Friday, April 21, 2006

Facts and Figures about our TV Habits




A friend sent the link for these sites to me. I have often heard of many similar studies being done in the US, but many such studies are focused on specific problems, such as violence or obesity. This site gathers information from numerous sources and studies and then presents in the format given below.

If you are a parent or a teacher, then you should pay attention to the information below. There are some serious negative effects from watching too much television.

Children are just as happy, if not more happy, when playing games on the floor by themselves or with their parents. They don’t need most of what is shown on TV. They are able to play. They can have fun without watching explosions, crashes, violence, or people being murdered everyday.

Be wise. Be careful about what you allow your children to watch on TV. Just turn it off and find something else to do. Ask the children what they want to do. Sit on the floor and play. It’s more fun than watching sinetron. Guaranteed.

The information below shows the results from surveys in the USA. But here we have sinetron (soap operas), and lots of new criminal shows and “mystical” shows that are just as frightening, or even more so. America has already shown us the bad results from too much bad TV. So, why are we making the same mistakes again in Indonesia? We need to prepare children for a future where they can be creative and independent thinkers. TV has the opposite effect on them.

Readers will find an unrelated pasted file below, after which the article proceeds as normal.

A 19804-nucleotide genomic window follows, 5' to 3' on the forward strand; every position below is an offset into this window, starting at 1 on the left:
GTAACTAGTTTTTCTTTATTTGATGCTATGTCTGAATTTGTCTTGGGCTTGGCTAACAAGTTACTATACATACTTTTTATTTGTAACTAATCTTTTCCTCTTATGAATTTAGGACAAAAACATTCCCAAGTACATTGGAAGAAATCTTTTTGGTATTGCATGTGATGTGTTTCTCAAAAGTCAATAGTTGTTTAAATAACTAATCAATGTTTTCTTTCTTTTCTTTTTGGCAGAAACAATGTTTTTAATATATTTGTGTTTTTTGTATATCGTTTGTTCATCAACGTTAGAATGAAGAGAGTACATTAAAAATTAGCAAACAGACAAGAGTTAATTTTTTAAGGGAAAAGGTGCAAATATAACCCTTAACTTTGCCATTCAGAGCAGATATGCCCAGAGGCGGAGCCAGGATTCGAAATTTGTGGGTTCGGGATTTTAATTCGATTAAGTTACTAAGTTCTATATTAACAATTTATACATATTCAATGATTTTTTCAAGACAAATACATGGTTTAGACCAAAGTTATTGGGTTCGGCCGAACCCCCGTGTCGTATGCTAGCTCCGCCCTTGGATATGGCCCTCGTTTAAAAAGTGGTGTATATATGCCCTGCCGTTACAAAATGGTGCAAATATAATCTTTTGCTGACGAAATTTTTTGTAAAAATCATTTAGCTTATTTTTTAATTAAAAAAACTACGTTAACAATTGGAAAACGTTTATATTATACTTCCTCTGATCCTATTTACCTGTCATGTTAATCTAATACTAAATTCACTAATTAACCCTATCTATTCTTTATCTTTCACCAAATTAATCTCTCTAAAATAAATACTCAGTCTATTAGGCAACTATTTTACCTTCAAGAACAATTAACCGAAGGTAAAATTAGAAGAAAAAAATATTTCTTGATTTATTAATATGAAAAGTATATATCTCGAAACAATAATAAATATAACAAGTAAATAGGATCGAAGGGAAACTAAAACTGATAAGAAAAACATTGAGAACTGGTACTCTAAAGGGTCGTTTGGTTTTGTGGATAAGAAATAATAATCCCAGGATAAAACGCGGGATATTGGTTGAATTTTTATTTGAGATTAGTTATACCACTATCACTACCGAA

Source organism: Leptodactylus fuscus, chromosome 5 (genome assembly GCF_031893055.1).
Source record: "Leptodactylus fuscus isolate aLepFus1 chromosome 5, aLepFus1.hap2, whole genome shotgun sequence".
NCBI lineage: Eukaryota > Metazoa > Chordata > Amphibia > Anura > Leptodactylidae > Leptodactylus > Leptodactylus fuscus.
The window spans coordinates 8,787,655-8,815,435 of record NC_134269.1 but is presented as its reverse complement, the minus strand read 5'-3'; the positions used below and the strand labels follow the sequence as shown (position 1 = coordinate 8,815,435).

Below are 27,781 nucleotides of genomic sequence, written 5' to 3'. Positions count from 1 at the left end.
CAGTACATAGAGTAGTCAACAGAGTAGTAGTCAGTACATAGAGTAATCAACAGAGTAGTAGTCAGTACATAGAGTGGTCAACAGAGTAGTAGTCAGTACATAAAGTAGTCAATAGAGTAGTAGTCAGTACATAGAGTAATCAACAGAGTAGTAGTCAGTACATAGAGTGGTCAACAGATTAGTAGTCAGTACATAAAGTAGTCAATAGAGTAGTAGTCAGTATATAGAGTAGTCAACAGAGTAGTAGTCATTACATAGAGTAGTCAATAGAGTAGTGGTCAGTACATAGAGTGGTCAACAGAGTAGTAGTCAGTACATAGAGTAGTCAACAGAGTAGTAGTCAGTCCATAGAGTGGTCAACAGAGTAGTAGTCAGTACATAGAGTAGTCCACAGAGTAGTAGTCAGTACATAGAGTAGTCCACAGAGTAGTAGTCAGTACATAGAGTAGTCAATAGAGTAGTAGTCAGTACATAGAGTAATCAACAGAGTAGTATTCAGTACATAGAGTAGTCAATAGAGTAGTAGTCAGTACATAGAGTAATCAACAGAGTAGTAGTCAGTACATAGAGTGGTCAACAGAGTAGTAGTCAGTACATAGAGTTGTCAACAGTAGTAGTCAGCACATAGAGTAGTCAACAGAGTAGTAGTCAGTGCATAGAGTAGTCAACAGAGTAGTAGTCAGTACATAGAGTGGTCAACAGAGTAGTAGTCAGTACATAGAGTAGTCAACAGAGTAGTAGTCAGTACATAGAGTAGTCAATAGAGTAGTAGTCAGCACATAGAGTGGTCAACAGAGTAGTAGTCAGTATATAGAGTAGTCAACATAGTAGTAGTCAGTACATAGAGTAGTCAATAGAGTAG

You may not be able to control what is shown on TV, but you can make a choice: JUST TURN IT OFF!!!


(All highlights below are mine)


Wassalamu’alaikum wr.wb.,

Gene


Source: tvturnoff.org


I. TV Undermines Family Life

1. Time per day that TV is on in an average US home: 7 hours, 40 minutes

2. Amount of television that the average American watches per day: over 4 hours

3. Time spent daily with screen media for U.S. children age six and under: about 2 hours

4. Percentage of US families with children age 0-6 with at least one television: 99

5. Percentage of US households with 3 or more TVs (2003): 50

6. Percentage of parents who say that if they have something important to do, it is likely that they will use the TV to occupy their child: 45

7. Percentage of Americans who always or often watch television while eating dinner: 40

8. Percentage of Americans who say they watch too much TV: 49

9. Time per week that parents spend in meaningful conversation with their children: 38.5 minutes

10. Percentage of 4-6 year-olds who, when asked, would rather watch TV than spend time with their fathers: 54


II. TV Harms Children and Hampers Education

1. Average number of hours per week that American one year-old children watch television: 6

2. Number of hours recommended by the American Pediatric Association for children two and under: 0

3. Average daily time American children under age two will spend in front of a screen: 2 hours, 5 minutes

4. Average time per week that the American child ages 2-17 spends watching television: 19 hours, 40 minutes

5. Hours of TV watching per week shown to negatively affect academic achievement: 10 or more

6. Hours per week that non-African-American teens (12-17) spend watching primetime TV (8-11 p.m. daily): 5:26

7. Hours per week that African-American teens spend watching primetime TV: 7:37

8. Percentage difference (African Americans vs. non-African-Americans): 40.2

9. Percentage of children ages 8-16 who have a TV in their bedroom: 56

10. Percentage of children age 6 and under who have a TV in their bedroom: 36

11. Percentage of children age 6 and under with a VCR or DVD player in their bedroom: 27

12. Percentage of those children who usually watch television in their bedroom: 30

13. Percentage of television-time that children ages 2-7 spend watching alone and unsupervised: 81

14. Percent of total television-time that children older than 7 spend without their parents: 95

15. Percentage of parents who would like to limit their children’s TV watching: 73

16. Percentage of day care centers that use TV during a typical day: 70

17. Hours per year the average American youth spends in school: 900